She recently was named vice president of the Marana Foundation for Educational Excellence, and still puts on the monthly breakfast for parents and staff members at Mountain View, where she is a member of the Parent Resource Organization.
"She's very involved in everything that Mountain View stands for," said Principal Richard Faidley.
Faidley said Schmich had been involved at the school before he arrived in 1997, and every year she spends countless hours creating a scrapbook of the school's history.
"She hasn't stopped her service to kids in any regard," he said. "She's been continuing to keep the scrapbooks up even after her role as a board member."
Kuhn said Schmich's departure from the board following the November election was a great loss to the district.
"I miss her feeling for the students and I miss her understanding of the different organizations," he said. "She'd be the person I would talk to on anything to do with PTOs, booster clubs, and books. I would always ask her opinion and she was always able to keep me informed."
When it came to making sure that parent-teacher organizations and various school clubs were in compliance with state regulations, Schmich was very involved in checking the books, Kuhn said.
"I personally miss her on the board - I miss her input, I miss her insight, and I miss the way she was able to bring comments from parents and teachers to me," Kuhn said.
If there ever is anything Mountain View needs help with, Schmich is always willing to help, Faidley said.
"Those type of special people don't come along very often, and she is a truly special person," he said. "She goes above and beyond what would be expected to make sure the school environment is the best it can be for all students."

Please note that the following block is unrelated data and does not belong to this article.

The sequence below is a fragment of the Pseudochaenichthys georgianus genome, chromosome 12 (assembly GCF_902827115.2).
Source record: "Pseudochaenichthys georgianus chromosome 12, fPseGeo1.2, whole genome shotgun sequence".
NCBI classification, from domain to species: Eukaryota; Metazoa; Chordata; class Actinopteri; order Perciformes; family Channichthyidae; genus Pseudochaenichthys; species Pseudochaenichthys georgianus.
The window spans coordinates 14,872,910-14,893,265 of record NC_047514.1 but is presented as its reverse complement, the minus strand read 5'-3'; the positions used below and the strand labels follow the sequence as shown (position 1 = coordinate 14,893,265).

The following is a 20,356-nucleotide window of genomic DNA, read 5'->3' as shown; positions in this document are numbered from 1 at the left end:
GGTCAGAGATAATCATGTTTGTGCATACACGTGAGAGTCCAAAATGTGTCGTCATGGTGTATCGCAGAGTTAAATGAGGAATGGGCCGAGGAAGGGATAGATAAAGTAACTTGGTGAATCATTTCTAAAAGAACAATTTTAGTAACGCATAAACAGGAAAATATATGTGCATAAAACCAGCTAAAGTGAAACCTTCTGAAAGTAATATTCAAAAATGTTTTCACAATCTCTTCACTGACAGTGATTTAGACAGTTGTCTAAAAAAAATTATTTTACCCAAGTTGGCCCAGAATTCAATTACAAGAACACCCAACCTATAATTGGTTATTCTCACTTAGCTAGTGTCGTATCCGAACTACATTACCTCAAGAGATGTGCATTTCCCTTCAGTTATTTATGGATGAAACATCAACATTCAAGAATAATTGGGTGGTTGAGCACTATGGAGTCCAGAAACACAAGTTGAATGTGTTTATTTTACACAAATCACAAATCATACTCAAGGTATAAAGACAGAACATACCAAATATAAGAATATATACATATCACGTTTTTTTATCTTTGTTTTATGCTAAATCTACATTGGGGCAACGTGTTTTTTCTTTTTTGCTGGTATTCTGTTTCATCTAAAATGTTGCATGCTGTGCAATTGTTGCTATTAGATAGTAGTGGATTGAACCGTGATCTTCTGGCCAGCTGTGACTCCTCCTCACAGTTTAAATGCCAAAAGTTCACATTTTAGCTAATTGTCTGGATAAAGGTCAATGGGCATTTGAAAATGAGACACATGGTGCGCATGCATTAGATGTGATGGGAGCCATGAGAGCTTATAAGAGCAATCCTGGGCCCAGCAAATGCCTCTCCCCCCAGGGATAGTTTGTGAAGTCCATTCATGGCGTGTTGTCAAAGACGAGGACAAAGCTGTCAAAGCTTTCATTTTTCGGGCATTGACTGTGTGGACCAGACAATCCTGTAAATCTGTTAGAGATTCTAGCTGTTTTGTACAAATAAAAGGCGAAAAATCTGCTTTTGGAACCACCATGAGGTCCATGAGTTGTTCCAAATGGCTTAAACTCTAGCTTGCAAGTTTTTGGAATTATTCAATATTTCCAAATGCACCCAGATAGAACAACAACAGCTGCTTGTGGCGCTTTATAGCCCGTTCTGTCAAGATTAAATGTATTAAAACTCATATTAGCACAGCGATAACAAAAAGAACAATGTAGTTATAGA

Schmich, 52, moved to the Tucson area 20 years ago with her husband John, and said the Marana community has meant everything to her. She said she shopped for the school district that would benefit her children most and found Marana.
"I surveyed all the pros and cons and I chose Marana," she said. "I was always pleased with their standards and how well the schools performed. All three of my boys got an excellent education."
Schmich was selected by the Marana Foundation for Educational Excellence as one of its 2004 MUSD Heroes.
She works as a secretary for a tax preparation firm in Tucson. Even during a busy tax season, Schmich makes the extra effort to volunteer as much of her time as she can.
"I truly enjoy volunteering up at Mountain View," she said. "It's a lot of work, but I truly enjoy doing it."
Her son Brandon is a warrant officer currently stationed in Iraq. Her youngest son, Brenton, is attending Pima Community College. Her son Brodie died about two years ago, but left her two grandchildren. They now attend Quail Run Elementary School.